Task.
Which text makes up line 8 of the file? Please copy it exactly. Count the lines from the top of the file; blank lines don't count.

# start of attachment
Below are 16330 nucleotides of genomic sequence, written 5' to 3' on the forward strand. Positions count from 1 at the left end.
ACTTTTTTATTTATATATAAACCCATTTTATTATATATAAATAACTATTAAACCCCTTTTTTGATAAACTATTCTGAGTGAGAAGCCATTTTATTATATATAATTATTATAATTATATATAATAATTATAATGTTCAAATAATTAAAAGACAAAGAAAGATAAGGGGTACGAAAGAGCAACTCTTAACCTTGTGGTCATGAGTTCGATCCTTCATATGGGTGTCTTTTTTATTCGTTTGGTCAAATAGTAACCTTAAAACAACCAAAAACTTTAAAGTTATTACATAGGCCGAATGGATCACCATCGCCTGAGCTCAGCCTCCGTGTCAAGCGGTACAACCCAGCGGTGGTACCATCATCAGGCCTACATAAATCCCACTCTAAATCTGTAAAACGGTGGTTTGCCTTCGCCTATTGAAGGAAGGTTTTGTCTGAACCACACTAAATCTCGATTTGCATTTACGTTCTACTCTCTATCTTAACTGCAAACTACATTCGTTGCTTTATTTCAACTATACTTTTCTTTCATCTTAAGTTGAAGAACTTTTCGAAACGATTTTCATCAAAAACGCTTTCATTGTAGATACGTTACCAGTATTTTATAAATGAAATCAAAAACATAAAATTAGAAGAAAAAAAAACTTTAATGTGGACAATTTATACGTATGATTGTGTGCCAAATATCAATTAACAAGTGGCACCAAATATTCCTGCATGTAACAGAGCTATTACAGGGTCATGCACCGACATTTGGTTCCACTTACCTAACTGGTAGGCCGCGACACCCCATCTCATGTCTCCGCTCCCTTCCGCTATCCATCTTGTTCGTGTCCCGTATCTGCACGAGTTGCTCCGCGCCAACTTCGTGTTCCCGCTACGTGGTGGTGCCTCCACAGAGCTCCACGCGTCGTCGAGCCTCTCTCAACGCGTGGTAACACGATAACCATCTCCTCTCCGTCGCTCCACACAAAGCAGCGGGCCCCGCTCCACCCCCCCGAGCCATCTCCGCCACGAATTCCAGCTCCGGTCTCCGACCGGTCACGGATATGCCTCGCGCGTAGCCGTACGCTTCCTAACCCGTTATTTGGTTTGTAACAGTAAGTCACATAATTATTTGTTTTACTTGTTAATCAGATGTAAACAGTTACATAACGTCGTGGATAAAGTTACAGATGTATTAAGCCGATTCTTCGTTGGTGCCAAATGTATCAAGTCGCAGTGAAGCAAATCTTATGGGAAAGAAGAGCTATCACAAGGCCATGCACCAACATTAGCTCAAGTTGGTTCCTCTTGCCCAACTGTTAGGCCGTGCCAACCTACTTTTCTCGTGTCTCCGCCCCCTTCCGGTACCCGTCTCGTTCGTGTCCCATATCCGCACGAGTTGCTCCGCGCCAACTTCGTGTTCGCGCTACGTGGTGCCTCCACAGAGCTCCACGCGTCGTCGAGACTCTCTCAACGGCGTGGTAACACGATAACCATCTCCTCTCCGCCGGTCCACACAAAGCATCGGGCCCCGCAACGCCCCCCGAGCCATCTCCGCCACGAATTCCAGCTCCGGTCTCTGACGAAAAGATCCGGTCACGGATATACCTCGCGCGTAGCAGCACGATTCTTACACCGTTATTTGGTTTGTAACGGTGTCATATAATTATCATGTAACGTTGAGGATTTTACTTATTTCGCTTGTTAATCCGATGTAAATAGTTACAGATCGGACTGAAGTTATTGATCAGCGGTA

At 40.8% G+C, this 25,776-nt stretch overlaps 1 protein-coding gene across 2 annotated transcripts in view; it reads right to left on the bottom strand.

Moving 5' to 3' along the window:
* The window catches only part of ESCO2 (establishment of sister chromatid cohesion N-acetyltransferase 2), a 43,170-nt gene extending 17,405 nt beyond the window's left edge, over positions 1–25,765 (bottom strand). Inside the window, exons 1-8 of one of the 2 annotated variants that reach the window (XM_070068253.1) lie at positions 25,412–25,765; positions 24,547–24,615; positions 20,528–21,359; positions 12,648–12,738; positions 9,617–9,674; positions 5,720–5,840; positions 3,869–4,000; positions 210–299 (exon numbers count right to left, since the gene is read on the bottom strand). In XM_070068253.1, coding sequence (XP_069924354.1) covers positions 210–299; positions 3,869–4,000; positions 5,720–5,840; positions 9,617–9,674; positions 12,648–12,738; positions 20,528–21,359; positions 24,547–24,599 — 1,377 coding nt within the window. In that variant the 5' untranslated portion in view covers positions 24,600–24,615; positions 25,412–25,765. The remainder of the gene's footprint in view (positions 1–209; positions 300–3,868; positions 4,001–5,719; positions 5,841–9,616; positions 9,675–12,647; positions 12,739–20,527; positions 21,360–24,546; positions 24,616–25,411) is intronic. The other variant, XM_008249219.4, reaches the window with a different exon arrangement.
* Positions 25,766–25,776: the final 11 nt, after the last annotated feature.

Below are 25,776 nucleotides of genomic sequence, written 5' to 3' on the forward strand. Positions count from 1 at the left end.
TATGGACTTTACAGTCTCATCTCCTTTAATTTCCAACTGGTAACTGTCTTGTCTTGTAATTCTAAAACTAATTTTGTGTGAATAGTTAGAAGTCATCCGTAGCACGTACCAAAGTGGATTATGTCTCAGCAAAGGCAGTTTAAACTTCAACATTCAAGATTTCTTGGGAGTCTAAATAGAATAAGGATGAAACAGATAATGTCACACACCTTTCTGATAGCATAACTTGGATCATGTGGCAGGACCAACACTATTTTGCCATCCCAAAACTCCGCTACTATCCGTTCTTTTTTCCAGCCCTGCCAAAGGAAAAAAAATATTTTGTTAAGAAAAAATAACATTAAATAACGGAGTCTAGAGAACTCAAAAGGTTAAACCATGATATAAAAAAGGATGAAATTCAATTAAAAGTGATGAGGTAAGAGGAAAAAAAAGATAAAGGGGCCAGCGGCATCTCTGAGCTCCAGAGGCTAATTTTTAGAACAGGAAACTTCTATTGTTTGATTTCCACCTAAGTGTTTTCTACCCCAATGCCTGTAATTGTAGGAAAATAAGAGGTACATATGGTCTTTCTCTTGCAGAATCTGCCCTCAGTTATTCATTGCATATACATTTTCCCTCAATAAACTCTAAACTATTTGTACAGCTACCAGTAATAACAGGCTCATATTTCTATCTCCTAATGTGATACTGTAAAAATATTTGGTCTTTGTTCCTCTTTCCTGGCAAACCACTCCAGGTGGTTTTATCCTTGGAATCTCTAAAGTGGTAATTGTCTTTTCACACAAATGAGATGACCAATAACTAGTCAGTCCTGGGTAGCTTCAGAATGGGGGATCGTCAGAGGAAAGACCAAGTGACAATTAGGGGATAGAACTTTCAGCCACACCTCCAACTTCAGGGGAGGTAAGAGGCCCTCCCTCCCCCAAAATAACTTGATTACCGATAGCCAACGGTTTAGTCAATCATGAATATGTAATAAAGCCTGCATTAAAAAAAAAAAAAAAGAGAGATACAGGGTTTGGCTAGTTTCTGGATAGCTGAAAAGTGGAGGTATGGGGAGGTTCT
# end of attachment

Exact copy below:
TATGGACTTTACAGTCTCATCTCCTTTAATTTCCAACTGGTAACTGTCTTGTCTTGTAATTCTAAAACTAATTTTGTGTGAATAGTTAGAAGTCATCCGTAGCACGTACCAAAGTGGATTATGTCTCAGCAAAGGCAGTTTAAACTTCAACATTCAAGATTTCTTGGGAGTCTAAATAGAATAAGGATGAAACAGATAATGTCACACACCTTTCTGATAGCATAACTTGGATCATGTGGCAGGACCAACACTATTTTGCCATCCCAAAACTCCGCTACTATCCGTTCTTTTTTCCAGCCCTGCCAAAGGAAAAAAAATATTTTGTTAAGAAAAAATAACATTAAATAACGGAGTCTAGAGAACTCAAAAGGTTAAACCATGATATAAAAAAGGATGAAATTCAATTAAAAGTGATGAGGTAAGAGGAAAAAAAAGATAAAGGGGCCAGCGGCATCTCTGAGCTCCAGAGGCTAATTTTTAGAACAGGAAACTTCTATTGTTTGATTTCCACCTAAGTGTTTTCTACCCCAATGCCTGTAATTGTAGGAAAATAAGAGGTACATATGGTCTTTCTCTTGCAGAATCTGCCCTCAGTTATTCATTGCATATACATTTTCCCTCAATAAACTCTAAACTATTTGTACAGCTACCAGTAATAACAGGCTCATATTTCTATCTCCTAATGTGATACTGTAAAAATATTTGGTCTTTGTTCCTCTTTCCTGGCAAACCACTCCAGGTGGTTTTATCCTTGGAATCTCTAAAGTGGTAATTGTCTTTTCACACAAATGAGATGACCAATAACTAGTCAGTCCTGGGTAGCTTCAGAATGGGGGATCGTCAGAGGAAAGACCAAGTGACAATTAGGGGATAGAACTTTCAGCCACACCTCCAACTTCAGGGGAGGTAAGAGGCCCTCCCTCCCCCAAAATAACTTGATTACCGATAGCCAACGGTTTAGTCAATCATGAATATGTAATAAAGCCTGCATTAAAAAAAAAAAAAAAGAGAGATACAGGGTTTGGCTAGTTTCTGGATAGCTGAAAAGTGGAGGTATGGGGAGGTTCT